Inside the fish, Jonah praises God: “The engulfing waters threatened me, the deep surrounded me; seaweed was wrapped around my head. To the roots of the mountains I sank down; the earth beneath barred me in forever. But you, Lord my God, brought my life up from the pit.”

In Jonah’s prayer, we remember the “engulfing waters” of the Red Sea; the chaotic “deep” that births creation, a nation, and salvation out of the primordial flood. But Jonah’s portrait reveals more. The “roots of the mountains… the earth beneath” and “the pit” are references to the ancient idea of the underworld: Sheol. Jonah’s fall into the deep is portrayed as nothing less than immersion into the shadowy realm of the dead, to be reborn.

The parallel with Jesus’ death and resurrection is hard to miss. When asked to perform a miracle by religious leaders, Jesus responds: “A wicked and adulterous generation asks for a sign! But none will be given it except the sign of the prophet Jonah. For as Jonah was three days and three nights in the belly of a huge fish, so the Son of Man will be three days and three nights in the heart of the earth.”

Jesus’ story is like a fractal that contains all the other stories, marking him out as our cosmic exemplar. He is the Creator who remakes the world out of his death. He is Moses, born of the bloody Nile, who leads us out of slavery. He is the Pharaoh’s daughter who adopts us into a Royal family. He is the ark that preserves what is true in us, and the waters that destroy what is false. He walks on the flood and subdues it. He is the promise and the pledge of what will become of all our little deaths. We are buoyed up on the waters. Led out of a psychic wilderness into the Promised Land. Reborn of the fish that circles the abyss. The motif is one of transformation.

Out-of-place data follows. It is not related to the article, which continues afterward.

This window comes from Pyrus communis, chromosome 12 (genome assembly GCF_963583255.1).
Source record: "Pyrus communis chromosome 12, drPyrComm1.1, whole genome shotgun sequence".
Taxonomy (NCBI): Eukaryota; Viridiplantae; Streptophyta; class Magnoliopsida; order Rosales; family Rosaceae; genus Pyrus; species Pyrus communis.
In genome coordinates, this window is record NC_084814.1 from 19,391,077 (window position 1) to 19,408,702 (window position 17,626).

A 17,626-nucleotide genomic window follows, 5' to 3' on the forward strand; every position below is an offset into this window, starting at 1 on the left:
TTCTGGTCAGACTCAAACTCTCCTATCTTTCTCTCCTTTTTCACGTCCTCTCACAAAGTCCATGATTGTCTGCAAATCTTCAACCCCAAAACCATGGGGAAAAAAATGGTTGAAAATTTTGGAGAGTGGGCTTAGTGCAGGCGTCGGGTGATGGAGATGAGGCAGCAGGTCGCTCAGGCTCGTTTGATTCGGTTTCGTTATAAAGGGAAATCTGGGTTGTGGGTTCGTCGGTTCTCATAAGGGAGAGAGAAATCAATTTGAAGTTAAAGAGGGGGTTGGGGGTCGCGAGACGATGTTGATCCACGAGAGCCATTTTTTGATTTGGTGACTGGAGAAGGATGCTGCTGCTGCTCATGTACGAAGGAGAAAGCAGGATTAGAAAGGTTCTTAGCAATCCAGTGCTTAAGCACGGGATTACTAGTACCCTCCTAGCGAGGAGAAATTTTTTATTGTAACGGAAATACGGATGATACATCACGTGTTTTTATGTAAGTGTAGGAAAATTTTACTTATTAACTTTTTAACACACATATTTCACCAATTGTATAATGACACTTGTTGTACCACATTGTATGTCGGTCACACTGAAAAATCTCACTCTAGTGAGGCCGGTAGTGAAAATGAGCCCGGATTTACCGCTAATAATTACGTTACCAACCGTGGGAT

Jesus reveals a mystery that borders on sacrilege, even to secular ears. The waters of damnation and the waters of salvation are the same waters.

Thresholds of transformation

One of the most quoted passages in the Bible is in the Gospel of John, where Jesus says, “I am the way and the truth and the life. No one comes to the Father except though me.” As our cosmic exemplar, Jesus is the way a true life is lived. No one comes to the Mystery except though the “flood”, which is far more embodied than it is theological.

The way of the flood, or “cross”, is built into the fabric of life. At times, the journey feels like dying, and is in fact, a series of deaths. An infant must die to become a child; a child must die to become an adult, and these transitions can be incredibly painful.

For this reason, threshold events are often contained in rites and rituals. In many traditional settings, a young man undergoes trials and wounding to mark his passage into manhood. Less dramatically, Christians are gently baptised into a watery grave, to be resurrected into a new life and community. These rituals are akin to river crossings. The initiate is held in a ceremonial container, like an “ark”. A ceremony master oversees the proceedings.